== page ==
As the Union Internationale Motonautique (UIM) F1 H2O World Championship heads to Brazil for the first time in 30 seasons…More...
About ten years ago, I wrote a Powerboat magazine profile of Mike Fiore, the founder and owner of Outerlimits Offshore…More...
With one V42 center console delivered to a customer in Miami and three orders for the new model to fill, Marine Technology, Inc. of Wentzville, Mo., reportedly is booked through October with orders for the 42-footer. Once those boats are complete, the company will build it’s own “demo” model to take to events around the country in 2014.
“What people don’t realize is that the prototype 42 that was at the Lake of the Ozarks Shootout last year was a finished hull with a plywood deck,” said Tim Gallagher, MTI’s sales and marketing director. “The first finished product, the boat now in Miami, is a world away from the prototype. It’s also a world away from all of the other center consoles out there.
“There are so many cool things MTI did with the boat, “ One of them was the light bar we built into the top with LEDs from Rigid Industries. It’s not like the typical ‘spotlight.’ When you turn it on, you can see channel markers three miles ahead.”
According to the latest newsletter from the Friends of Miami Marine Stadium, Gloria Estefan, a Grammy winning crossover artist and leading Miami businesswoman, will take a prominent role in the ongoing advocacy campaign to restore the iconic Miami Marine Stadium as a centerpiece of cultural life in Miami. Estefan, a Trustee of the National Trust for Historic Preservation since 2012, will serve as the voice of efforts to preserve Miami Marine Stadium at a time when the Miami City Commission is weighing approval of a new site plan for the stadium.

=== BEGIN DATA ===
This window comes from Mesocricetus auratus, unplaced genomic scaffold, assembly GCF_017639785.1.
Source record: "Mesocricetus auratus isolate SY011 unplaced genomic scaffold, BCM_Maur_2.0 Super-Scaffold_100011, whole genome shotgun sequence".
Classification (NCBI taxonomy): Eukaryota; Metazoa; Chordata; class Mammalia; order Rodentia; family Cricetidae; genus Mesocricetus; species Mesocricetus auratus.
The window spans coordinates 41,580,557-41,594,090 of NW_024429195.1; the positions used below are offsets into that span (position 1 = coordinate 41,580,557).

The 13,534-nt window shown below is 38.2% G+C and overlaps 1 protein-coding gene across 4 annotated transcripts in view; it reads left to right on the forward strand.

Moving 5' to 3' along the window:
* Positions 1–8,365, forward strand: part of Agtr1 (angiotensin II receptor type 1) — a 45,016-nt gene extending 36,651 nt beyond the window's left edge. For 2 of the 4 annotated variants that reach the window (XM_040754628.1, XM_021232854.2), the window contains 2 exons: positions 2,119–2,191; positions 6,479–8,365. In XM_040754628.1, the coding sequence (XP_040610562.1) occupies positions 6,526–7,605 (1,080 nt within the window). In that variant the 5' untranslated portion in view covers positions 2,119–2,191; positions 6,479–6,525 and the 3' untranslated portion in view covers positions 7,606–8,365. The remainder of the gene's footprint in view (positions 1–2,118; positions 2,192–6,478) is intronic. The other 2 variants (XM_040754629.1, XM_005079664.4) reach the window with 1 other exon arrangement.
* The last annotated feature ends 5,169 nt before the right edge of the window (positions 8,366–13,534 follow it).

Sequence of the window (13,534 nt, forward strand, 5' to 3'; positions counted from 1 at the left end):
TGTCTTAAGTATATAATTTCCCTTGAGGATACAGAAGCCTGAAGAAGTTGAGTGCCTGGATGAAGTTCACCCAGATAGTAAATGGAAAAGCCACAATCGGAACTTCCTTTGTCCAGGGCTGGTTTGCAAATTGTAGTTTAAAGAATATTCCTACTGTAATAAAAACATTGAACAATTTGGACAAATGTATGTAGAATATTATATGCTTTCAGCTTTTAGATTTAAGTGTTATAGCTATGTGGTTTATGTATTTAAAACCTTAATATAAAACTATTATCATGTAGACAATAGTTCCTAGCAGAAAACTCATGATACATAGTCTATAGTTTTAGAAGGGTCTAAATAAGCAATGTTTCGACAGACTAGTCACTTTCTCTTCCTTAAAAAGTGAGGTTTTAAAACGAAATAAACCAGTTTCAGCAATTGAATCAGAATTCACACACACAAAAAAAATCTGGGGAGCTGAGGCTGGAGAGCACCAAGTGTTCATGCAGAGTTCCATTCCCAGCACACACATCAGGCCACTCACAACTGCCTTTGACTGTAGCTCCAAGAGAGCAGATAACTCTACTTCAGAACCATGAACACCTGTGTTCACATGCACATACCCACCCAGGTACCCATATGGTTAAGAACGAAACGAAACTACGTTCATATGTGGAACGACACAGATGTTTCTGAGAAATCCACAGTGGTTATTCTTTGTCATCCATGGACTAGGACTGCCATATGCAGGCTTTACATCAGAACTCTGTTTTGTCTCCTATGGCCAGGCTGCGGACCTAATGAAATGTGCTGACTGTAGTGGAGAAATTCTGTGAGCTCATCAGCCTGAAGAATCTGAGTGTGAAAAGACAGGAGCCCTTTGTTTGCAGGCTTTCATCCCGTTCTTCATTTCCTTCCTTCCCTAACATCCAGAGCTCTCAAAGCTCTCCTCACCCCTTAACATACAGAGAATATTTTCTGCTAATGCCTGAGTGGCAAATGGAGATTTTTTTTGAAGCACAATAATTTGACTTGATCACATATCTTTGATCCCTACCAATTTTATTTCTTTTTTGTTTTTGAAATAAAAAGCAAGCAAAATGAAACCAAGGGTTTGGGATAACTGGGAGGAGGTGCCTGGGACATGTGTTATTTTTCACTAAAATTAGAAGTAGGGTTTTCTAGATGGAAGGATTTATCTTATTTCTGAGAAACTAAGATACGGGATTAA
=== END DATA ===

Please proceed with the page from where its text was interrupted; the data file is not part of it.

Estefan agreed to lend her support to the National Trust and Friends of Miami Marine Stadium's ongoing efforts by appearing in public service announcements, sharing information about the campaign with her friends and followers on social media, and appearing in print and video materials supporting the stadium's restoration.
"Miami Marine Stadium is a beautiful, one-of-a-kind place and I am thrilled to join the National Trust and Friends of Miami Marine Stadium to help restore it to its former glory," Estefan said. "As someone who once had the honor of performing at the stadium, I can attest to the fact that it is a completely unique place, and I know thousands of Miami residents feel the same kind of personal connection to the stadium."
Bucking at least a six-year industry trend of declining offshore racing engine business, Scorpion Racing Engines has seen a surge in demand for offshore racing power this season. That’s the word from Frank McComas, who co-owns the Livonia, Mich.-based high-performance marine and auto racing engine shop with Mark Pritula.
In addition to long-term offshore racing engine clients including the Instigator and Cleveland Construction teams, McComas has added several new teams including Broadco, Stihl and Qatar to his customer list this year.
On any given weekend you’ll find Christopher Kuster at the historic Tarpon Springs Sponge Docks completing his next work of art and showing off his latest paintings, many of which capture the essence of the Florida coast in vibrant watercolor and oil. You’ll also find a good mix of cartoonish art featuring hot rods and powerboats—two of Kuster’s favorite things.
As you can see from the included examples of his artwork, the self-proclaimed horsepower junkie offers a fresh, fun perspective on gas-guzzling machines. What you can’t see in the art—the fact that Kuster is a quadriplegic who paints with his mouth—is even more impressive. Yes, he uses his mouth to draw and paint. Just don’t make the mistake of saying to him, “Wow, I couldn’t even do that with my hands,” because—as he told me—if he had a dollar for every time he’d heard that, he’d be a rich man.
Instead he’ll settle for being the “Paint by Teeth” man. A member of the Mouth and Foot Painting Artists (MFPA), an organization owned and run by disabled artists with European roots dating back to the 1950s, Kuster is a C5 quadriplegic who was injured in a shallow water diving accident in 1992—just two weeks before his 22nd birthday. He started painting more than 10 years ago and more recently, as in the past few years, he began the motorsports endeavor, Motor Mouth Studios.
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